The world's first wiki where authorship really matters (Nature Genetics, 2008). Due credit and reputation for authors. Imagine a global collaborative knowledge base for original thoughts. Search thousands of articles and collaborate with scientists around the globe.

wikigene or wiki gene protein drug chemical gene disease author authorship tracking collaborative publishing evolutionary knowledge reputation system wiki2.0 global collaboration genes proteins drugs chemicals diseases compound
Hoffmann, R. A wiki for the life sciences where authorship matters. Nature Genetics (2008)

Thymidine and 3'-azido-3'-deoxythymidine metabolism in human peripheral blood lymphocytes and monocyte-derived macrophages. A study of both anabolic and catabolic pathways.

3'-Azido-3'-deoxythymidine (AZT) is HIV-inhibitory in human macrophages, which is surprising in view of the low AZT phosphorylation reported in macrophage extracts. To elucidate the mechanism of AZT activation, we studied AZT anabolism as well as catabolism in human lymphocytes and macrophages, and compared it to that of thymidine. Thymidine kinase (TK)-specific activity in mitogen-stimulated lymphocytes was 15 times higher than in macrophages. However, the TK activity per cell was only 1.3 times higher, because of the large macrophage cell volume. Total cellular TK activity, but not specific activity, matched the level of intracellular AZT anabolism. The substrate specificity of TK in macrophages strongly suggests that mitochondrial TK2 was the enzyme phosphorylating thymidine and AZT in these cells, whereas it was cytosolic TK1 in stimulated lymphocytes. In vivo thymidine catabolism was extensive, forming thymine and dihydrothymine. In macrophages more than 95% of the added thymidine (0.5 microM) was degraded within 60 min. AZT, in contrast, was not catabolized, which explains the high AZT nucleotide accumulation, a process opposed only by AZTMP excretion. The lack of catabolism together with phosphorylation by TK2 clarifies how AZT can inhibit human immunodeficiency virus in macrophages. The fact that TK2 and not TK1 phosphorylates AZT in macrophages should have important implications for combination chemotherapy.[1]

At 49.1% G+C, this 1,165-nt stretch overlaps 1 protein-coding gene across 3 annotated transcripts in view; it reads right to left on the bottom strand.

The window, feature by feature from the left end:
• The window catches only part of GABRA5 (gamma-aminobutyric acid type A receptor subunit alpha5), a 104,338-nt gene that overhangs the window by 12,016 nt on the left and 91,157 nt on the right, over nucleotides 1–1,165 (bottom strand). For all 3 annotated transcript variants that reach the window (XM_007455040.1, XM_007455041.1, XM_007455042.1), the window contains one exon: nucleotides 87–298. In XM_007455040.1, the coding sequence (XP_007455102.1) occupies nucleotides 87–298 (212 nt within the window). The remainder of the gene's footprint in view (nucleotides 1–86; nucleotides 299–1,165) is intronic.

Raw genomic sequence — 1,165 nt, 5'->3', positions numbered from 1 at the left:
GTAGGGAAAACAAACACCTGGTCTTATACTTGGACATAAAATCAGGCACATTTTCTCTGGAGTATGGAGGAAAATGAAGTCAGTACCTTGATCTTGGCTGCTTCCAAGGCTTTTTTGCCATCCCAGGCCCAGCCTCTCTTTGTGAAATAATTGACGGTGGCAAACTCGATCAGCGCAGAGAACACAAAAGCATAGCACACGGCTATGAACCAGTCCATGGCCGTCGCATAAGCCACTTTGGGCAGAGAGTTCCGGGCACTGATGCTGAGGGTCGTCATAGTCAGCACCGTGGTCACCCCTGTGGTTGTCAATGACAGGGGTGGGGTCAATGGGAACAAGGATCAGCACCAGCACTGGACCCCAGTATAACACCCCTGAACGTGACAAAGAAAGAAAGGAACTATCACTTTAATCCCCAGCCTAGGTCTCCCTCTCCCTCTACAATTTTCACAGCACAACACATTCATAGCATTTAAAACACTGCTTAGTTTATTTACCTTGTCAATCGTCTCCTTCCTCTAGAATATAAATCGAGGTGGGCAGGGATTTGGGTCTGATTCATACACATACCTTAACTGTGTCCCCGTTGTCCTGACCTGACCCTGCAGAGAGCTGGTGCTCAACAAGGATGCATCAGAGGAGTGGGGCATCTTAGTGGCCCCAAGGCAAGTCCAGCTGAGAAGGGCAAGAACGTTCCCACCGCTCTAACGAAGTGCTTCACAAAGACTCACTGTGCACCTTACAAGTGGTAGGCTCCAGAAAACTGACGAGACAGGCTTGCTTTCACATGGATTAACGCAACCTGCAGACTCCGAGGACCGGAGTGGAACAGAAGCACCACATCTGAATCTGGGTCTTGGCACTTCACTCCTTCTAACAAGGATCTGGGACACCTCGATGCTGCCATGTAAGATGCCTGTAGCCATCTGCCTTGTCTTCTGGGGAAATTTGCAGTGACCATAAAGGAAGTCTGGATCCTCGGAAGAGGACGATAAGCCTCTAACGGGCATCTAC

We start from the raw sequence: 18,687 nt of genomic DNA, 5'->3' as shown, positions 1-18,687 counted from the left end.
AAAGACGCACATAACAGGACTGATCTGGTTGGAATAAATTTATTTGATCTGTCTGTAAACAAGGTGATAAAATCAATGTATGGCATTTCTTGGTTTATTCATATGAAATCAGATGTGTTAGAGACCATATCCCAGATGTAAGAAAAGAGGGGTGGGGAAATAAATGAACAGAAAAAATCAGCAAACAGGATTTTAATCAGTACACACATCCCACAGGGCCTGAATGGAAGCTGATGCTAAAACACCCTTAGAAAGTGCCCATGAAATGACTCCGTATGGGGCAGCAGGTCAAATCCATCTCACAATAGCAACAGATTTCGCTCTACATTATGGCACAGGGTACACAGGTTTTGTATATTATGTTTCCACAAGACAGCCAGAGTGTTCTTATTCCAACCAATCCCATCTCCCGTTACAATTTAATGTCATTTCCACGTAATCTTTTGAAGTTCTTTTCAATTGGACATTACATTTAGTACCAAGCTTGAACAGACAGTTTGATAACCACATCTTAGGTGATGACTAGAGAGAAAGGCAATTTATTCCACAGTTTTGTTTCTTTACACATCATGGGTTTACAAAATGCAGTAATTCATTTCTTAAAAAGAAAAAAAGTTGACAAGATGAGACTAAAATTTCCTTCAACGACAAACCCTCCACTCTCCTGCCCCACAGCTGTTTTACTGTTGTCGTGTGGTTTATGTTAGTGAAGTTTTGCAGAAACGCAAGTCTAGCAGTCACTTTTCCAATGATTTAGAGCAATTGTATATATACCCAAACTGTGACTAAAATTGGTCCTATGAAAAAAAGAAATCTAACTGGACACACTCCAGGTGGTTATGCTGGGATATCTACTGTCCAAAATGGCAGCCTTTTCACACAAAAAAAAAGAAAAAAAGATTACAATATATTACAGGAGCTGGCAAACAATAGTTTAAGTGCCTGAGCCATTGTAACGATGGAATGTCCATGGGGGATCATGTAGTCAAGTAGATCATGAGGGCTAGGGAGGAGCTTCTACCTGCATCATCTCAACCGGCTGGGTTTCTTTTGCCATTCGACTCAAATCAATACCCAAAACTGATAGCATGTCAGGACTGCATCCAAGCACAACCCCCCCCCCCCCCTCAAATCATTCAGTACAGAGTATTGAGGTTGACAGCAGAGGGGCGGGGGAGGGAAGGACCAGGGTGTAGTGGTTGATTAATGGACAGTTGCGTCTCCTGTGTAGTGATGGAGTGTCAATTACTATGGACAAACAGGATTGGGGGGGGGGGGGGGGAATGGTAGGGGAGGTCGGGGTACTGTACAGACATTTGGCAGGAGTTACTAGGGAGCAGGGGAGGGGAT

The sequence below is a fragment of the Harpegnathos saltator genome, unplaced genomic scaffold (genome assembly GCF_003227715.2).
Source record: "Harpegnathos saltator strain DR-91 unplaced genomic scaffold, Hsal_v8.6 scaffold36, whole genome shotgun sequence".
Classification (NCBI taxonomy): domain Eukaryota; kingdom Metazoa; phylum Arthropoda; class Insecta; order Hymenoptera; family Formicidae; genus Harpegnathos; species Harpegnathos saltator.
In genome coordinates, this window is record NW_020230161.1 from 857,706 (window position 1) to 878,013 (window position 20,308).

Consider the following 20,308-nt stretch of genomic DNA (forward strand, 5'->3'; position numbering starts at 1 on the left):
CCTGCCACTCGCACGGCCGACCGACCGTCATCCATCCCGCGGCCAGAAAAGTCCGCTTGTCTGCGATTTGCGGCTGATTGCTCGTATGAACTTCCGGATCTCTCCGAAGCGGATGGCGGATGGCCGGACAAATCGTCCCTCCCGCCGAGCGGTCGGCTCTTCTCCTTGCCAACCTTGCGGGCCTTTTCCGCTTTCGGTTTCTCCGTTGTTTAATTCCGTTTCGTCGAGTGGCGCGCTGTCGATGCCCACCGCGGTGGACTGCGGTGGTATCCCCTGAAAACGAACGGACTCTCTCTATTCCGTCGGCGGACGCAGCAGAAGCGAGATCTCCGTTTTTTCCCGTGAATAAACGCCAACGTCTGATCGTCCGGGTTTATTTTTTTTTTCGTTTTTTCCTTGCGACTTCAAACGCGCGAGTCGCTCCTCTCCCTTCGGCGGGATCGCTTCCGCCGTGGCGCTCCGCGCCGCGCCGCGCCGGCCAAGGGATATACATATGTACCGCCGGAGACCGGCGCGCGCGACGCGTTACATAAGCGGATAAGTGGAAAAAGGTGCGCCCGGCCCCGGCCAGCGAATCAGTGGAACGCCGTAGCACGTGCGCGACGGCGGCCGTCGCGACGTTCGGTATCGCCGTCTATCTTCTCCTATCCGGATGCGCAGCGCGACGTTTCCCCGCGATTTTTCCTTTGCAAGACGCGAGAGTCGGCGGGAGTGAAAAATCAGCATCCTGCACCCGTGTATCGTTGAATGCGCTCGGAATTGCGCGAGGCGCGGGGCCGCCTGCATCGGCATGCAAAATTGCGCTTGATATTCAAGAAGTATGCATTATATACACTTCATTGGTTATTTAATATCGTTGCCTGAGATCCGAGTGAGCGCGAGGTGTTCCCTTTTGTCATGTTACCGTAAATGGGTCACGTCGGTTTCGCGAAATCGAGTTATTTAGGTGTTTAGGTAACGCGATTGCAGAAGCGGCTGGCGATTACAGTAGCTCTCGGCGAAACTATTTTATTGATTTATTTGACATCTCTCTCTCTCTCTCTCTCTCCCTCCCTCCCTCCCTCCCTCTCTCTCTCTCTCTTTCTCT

WikiGenes - Universities